Be Serene IR topical works amazingly well to initiate sleep and is even more useful to help one fall asleep after waking in the middle of the night.
And, there are some other steps one can take to help alleviate the sleeplessness. Neurologist and sleep medicine doctor Brandon Peters, in Seattle, in his book “Sleep Through Insomnia”, recommends the following: (3)
- Limit the intake of alcohol and caffeine.
- Keep the bedroom dark, cool, and quiet.
- Set a daily bedtime and stay away from screens at least an hour before going to bed.
- Get plenty of sunlight (if possible) and exercise.
- Keep away from stressing news regarding the pandemic before bedtime.
- Remove visible alarm clocks in the bedroom.
A study conducted by the Department of Psychology from the University of Pittsburgh and the Department of Psychology from West Virginia University showed that almost 90% of the individuals experiencing anxiety had difficulty concentrating. Also of note: as anxiety levels grew higher, the ability to concentrate was diminished. (4)
Thanks to the fight or flight response, our ancestors had an opportunity to survive by developing the ability to focus on a threat. This ensured their immediate safety, and continuation of the species as well. Modern humans are still wired the same way, our brain focusing on the things that can endanger our livelihoods. So in this unprecedented worldwide pandemic, is understandable that a lot of focus in a person’s life goes toward monitoring the latest news updates, thinking about ways to keep our friends and loved ones safe. This of course makes it harder to concentrate on other matters like working remotely, home-schooling kids, or keeping up with virtual meetings.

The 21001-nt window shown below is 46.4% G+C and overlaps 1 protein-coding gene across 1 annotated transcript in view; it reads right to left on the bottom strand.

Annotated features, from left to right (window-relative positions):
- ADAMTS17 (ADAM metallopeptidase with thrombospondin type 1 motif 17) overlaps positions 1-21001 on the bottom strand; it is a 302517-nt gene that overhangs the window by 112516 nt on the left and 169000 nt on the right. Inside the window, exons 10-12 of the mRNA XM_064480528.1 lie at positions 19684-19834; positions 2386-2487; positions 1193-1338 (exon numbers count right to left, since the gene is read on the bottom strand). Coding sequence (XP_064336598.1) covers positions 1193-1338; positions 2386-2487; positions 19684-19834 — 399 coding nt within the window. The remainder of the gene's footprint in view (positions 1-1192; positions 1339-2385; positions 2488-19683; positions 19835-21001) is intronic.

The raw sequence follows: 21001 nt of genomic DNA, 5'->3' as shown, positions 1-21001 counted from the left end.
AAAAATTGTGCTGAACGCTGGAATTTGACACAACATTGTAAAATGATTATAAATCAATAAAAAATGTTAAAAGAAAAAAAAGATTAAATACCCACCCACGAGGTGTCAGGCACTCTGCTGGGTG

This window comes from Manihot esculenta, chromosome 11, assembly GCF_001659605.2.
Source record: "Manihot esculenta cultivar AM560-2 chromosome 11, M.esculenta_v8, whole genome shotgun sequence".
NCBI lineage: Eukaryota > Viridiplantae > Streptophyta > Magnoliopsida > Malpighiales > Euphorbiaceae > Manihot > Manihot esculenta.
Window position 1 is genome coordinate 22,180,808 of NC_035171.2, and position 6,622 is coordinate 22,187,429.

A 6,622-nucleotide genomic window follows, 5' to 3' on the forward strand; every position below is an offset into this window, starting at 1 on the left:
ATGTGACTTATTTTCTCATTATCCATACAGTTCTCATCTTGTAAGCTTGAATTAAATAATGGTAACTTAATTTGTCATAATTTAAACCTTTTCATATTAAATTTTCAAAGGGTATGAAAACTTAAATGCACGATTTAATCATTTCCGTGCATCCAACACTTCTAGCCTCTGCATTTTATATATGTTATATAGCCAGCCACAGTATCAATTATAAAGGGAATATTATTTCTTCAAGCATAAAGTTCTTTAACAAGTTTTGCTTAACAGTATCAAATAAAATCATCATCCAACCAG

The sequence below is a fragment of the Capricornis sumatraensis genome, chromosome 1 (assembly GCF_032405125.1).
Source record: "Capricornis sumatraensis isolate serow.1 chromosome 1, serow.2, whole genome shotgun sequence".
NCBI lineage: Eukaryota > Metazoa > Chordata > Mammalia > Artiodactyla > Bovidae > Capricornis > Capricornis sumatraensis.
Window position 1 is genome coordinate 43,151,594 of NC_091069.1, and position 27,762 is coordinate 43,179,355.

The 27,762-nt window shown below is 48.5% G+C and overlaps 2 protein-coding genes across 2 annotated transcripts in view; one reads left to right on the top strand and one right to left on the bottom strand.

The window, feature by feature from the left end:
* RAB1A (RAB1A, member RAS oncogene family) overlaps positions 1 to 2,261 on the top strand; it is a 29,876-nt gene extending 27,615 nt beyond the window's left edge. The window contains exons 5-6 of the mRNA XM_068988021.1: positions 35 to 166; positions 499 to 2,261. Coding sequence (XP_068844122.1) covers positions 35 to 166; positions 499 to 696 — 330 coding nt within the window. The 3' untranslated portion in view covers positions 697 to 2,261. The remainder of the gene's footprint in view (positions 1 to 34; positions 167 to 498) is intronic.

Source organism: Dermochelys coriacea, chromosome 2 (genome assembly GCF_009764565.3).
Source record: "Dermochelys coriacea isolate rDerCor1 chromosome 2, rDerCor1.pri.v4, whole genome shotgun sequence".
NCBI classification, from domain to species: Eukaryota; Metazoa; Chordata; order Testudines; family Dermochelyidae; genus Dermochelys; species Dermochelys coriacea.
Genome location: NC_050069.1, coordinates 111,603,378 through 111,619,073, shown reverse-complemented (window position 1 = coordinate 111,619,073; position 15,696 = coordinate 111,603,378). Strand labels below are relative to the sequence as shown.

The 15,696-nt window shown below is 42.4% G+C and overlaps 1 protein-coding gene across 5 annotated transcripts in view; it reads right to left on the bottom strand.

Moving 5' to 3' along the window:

- Reduce the to-do list, stick to the essential things.
- Remember that it is only natural to feel different during these stressful times.
- Limit your time on social media and consuming the news. Limit it to two to three times a day, and do not exceed more than an hour each time.
- Every evening, prepare the to-do list for the next day.
- Rank the tasks by urgency and importance, and assign them a time slot.
- Schedule break times throughout the day.
These days, many people are having trouble remembering important information. Simple tasks like remembering highlights of a recent work meeting, or recalling the steps to a new but simple process, are difficult now. To perform these tasks we use what scientists called working memory (WM). Working memory (WM) is the process of retaining information in the mind for a short period, usually seconds.
A recent review of a study conducted in 2016 had shown the negative relation between higher levels of anxiety and loss of working memory. (5)
Here some quick tips to improve working memory:
- Find a creative thinking activity such as crosswords puzzles, Sudoku, arts and crafts, video games, anything that stimulates your memory.
- Tell someone about your new activity, this will help you to remember it.
- In the evenings go about what you did during the day. You can also write it in a journal or diary. Try it, even if is not much happening these days.
- If you catch yourself forgetting things, try making a list or set alerts on your phone.
- Explore relaxation activities such as yoga or mindfulness.
- If possible, spend time in nature.
This pandemic is unprecedented for us all, so it’s completely normal to feel different or out of sorts. Just knowing that you’re not alone, may go a long way toward helping you regain some balance and perhaps breathe a little deeper.